Festen (The Celebration) (1998)
Featurette-Making Of-The Making of the Celebration
Interviews-Crew-The Disclosure of the Celebration
Featurette-The Celebration in Retrospect
Deleted Scenes-45 minutes of cut scenes with optional director's commentary
Theatrical Trailer-Theatrical trailer including footage from Cannes
Trailer-Umbrella trailer for Ossessione
Trailer-Umbrella trailer for A Short Film About Love
Trailer-Umbrella trailer for A Short Film About Killing
Trailer-Umbrella trailer for Insomnia (The Original Version)
|Year Of Production||1998|
|Running Time||100:50 (Case: 102)|
|RSDL / Flipper||RSDL (94:37)||Cast & Crew|
|Start Up||Ads Then Menu|
|Region Coding||4||Directed By||Thomas Vinterberg|
Thomas Bo Larsen
|RPI||$24.95||Music||Lars Bo Jensen|
|Pan & Scan/Full Frame||Full Frame||Danish Dolby Digital 2.0 mono (384Kb/s)|
|Widescreen Aspect Ratio||None|
|Video Format||576i (PAL)|
|Original Aspect Ratio||1.33:1||Miscellaneous|
|Annoying Product Placement||No|
|Action In or After Credits||No|
Festen (translated into English - The Celebration) was a small budget Danish film completed in 1998 by Thomas Vinterberg. There are three unique things that make this film notable. Firstly, it was the first film made that was certified as a Dogme 95 film, secondly the subject matter deals with incest and thirdly, the film shared the Jury Prize at the 1998 Cannes Film Festival (this is the third most prestigious prize at the festival, after the Palme d'Or and the Grand Prix).
The Dogme 95 filmmaking movement was a series of rules drawn up by four Danish directors Lars von Trier, Thomas Vinterberg, Kristian Levring and Soren Kragh-Jacobsen. The rules were a guide for filmmakers to follow as a vow of chastity, a vow by filmmakers to shoot a film without the need for gimmicks, big budgets and extensive post-production editing. Festen was the first film released under the Dogme 95 manifesto, which included the following ten rules:
1. Filming must be done on location. Props and sets must not be brought in (if a particular prop is necessary for the story, a location must be chosen where this prop is to be found).
2. The sound must never be produced apart from the images or vice versa. (Music must not be used unless it occurs within the scene being filmed, i.e., diegetic).
3. The camera must be a hand-held camera. Any movement or immobility attainable in the hand is permitted. (The film must not take place where the camera is standing; filming must take place where the action takes place.)
4. The film must be in colour. Special lighting is not acceptable. (If there is too little light for exposure the scene must be cut or a single lamp be attached to the camera).
5. Optical work and filters are forbidden.
6. The film must not contain superficial action. (Murders, weapons, etc. must not occur.)
7. Temporal and geographical alienation are forbidden. (That is to say that the film takes place here and now.)
8. Genre movies are not acceptable.
9. The final picture must be transferred to the Academy 35mm film, with an aspect ratio of 4:3, that is, not widescreen. (Originally, the requirement was that the film had to be filmed on Academy 35mm film, but the rule was relaxed to allow low-budget productions.)
10. The director must not be credited.
The restrictions on shooting the film means that Festen looks like a live-action documentary film. The non-use of background music makes the viewer feel that they are part of the cast, especially as the camerawork is mostly close-up and middle distance shots (as a lot of the film was shot on indoor location, long-distance shots would thus require artificial lighting to remain clear and in focus, something that is not allowed under dogme 95 rules), one feels that they are part of the party that occurs throughout the majority of the film. Thus, the rules that guided this film makes the difficult subject matter more accessible to the audience, you feel engaged in the story line, and the film really becomes riveting in the second act, after the orientation of the first act where we are introduced to the film's characters.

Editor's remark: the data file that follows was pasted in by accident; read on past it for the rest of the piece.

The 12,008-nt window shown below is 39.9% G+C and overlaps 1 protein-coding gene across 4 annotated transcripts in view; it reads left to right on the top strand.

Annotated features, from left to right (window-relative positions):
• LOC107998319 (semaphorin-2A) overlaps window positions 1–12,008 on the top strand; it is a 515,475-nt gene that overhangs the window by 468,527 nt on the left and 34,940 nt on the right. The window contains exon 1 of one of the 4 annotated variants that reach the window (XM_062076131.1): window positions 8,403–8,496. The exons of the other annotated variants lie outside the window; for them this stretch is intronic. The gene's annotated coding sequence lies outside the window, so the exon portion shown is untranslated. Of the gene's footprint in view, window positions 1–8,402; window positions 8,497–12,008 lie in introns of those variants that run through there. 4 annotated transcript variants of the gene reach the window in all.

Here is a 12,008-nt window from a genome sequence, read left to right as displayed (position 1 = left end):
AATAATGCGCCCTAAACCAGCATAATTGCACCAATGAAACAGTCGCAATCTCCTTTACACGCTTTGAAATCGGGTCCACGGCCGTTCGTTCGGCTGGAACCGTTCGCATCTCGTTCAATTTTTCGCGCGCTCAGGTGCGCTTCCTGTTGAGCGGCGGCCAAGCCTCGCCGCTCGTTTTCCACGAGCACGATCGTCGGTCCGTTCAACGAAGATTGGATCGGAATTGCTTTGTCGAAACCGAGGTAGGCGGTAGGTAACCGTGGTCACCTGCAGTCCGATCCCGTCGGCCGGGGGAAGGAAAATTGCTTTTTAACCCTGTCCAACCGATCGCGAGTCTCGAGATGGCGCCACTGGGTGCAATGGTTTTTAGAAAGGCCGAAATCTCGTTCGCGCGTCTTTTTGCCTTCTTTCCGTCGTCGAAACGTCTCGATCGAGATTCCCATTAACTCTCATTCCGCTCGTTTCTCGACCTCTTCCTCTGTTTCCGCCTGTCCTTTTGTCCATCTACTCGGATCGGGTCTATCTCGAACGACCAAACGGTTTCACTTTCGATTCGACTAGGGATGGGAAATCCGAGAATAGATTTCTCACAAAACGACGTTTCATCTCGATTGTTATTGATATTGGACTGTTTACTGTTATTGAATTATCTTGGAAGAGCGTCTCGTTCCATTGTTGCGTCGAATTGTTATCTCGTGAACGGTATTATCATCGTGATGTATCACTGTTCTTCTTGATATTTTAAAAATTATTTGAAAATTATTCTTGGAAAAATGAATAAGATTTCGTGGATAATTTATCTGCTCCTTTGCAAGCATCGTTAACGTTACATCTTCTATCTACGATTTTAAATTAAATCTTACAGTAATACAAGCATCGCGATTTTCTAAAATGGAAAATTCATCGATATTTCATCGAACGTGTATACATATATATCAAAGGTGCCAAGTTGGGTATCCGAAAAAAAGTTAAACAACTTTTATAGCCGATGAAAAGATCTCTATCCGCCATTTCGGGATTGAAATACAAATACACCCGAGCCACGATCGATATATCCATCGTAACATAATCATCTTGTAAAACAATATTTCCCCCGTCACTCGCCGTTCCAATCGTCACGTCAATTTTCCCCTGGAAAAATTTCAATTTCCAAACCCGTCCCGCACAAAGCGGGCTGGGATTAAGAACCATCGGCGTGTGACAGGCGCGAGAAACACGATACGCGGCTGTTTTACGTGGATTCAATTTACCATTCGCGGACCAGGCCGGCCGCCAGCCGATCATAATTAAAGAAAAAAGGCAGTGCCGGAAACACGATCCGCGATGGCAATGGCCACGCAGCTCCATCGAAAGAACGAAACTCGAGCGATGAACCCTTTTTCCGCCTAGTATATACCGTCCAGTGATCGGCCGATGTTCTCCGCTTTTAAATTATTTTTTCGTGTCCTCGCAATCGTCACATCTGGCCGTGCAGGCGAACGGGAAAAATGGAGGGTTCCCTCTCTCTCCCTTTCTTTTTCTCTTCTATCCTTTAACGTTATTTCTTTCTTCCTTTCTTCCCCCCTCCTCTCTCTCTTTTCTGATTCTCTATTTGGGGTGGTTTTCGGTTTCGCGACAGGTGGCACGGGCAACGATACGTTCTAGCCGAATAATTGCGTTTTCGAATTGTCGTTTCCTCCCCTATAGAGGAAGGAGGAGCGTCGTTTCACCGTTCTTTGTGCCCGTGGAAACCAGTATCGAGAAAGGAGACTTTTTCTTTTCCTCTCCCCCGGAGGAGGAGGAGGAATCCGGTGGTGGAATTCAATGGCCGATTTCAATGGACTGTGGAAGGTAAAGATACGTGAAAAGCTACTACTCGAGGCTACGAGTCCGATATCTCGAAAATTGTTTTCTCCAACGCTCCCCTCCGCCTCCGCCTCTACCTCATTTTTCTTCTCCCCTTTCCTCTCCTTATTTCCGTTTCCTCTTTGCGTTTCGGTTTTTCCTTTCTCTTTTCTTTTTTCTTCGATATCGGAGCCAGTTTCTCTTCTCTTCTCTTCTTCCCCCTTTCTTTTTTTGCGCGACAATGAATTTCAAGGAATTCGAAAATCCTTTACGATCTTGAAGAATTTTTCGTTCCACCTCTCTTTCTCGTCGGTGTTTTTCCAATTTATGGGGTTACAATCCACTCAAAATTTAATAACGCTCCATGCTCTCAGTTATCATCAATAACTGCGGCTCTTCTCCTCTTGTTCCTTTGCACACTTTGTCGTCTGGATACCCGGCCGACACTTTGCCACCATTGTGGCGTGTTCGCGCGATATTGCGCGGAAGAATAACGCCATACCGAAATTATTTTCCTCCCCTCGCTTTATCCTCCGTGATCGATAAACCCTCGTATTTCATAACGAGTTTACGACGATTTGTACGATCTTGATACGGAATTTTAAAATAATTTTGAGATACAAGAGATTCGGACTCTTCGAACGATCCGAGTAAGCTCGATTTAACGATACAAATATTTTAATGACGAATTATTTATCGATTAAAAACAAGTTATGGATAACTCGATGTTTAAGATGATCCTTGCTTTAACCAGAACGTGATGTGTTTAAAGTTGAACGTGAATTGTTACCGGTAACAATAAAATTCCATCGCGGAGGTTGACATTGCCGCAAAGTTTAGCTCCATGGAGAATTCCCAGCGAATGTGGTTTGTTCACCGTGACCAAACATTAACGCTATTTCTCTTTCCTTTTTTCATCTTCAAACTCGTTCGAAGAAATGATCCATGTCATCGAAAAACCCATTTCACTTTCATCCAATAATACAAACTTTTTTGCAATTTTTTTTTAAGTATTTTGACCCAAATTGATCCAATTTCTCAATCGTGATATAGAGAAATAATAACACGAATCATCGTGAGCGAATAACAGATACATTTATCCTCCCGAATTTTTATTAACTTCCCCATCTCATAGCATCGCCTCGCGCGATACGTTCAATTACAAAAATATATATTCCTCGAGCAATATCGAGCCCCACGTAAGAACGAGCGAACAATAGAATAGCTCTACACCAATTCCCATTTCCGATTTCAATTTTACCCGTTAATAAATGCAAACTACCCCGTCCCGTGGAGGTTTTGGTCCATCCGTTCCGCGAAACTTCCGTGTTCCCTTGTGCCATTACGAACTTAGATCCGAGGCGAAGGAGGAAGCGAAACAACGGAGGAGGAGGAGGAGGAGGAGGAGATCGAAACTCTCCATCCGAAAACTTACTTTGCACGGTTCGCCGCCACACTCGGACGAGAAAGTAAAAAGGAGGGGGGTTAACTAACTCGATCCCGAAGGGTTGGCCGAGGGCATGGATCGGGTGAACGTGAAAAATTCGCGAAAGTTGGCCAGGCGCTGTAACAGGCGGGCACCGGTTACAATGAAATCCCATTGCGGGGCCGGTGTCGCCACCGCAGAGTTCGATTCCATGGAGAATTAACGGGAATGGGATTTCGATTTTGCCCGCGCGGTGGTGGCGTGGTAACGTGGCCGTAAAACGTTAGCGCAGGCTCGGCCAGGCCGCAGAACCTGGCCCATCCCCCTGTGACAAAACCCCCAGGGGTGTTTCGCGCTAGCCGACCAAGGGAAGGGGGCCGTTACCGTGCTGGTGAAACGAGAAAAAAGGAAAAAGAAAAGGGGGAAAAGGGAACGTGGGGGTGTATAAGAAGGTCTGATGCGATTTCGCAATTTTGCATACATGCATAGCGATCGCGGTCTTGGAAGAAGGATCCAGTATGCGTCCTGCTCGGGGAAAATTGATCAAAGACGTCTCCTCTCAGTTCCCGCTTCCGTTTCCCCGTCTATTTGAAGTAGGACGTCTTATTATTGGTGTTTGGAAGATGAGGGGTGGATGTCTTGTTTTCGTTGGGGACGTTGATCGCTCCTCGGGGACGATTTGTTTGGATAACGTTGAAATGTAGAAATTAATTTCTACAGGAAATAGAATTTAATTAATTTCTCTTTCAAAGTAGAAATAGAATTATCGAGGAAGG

Festen in fact is therefore a somewhat ironic title for the film, as by the end you realise that a celebration has in fact taken place, but not the conventional type introduced at the beginning of the film where the main and supporting characters gather at a hotel to celebrate a father's 60th birthday.
The film was shot using hand-held cameras, as stipulated under the dogme 95 manifesto, so this restriction, together with need to shoot on location and with only natural light means that Festen contains many instances of video artefacts, especially in scenes with low light or at night time.
The aspect ratio of the film is 1:33:1 (this is in accordance with rule 9 of dogme 95 which only allows for films to be shot in academy ratio, i.e. fullscreen). The film is not 16x9 enhanced for widescreen televisions.
Festen has a grainy look throughout due to low level noise. The film was shot on video and then transferred to 35mm film, artefacts such as colour bleeding, cross colouration, chroma noise occurs at 5:50, 9:02, 19:58, 36:12, 42:30, 50:32 - 50:54 and 51:13 - 51:41. Macro-blocking (as a side-effect of the aforementioned issues) can be seen during the night time scenes starting from the 73:00 minute mark to about the 91:00 minute mark of the film. Specific instances of this artefact occur at 73:00 - 73:30, 80:26 - 80:31, 81:44 - 81:48, 83:02 - 84:20, 86:30 - 86:43, 87:53 - 88:29 and 91:07 - 92:02.
There are many scenes shot on location indoors without artificial lighting so the overall look of the film is dull.
Minor film artefacts occur at 4:41, 4:59, 7:01, 28:38, 35:53, 59:51, 66:52 and 72:24.
Subtitles are in English and are white and unobtrusive to the action.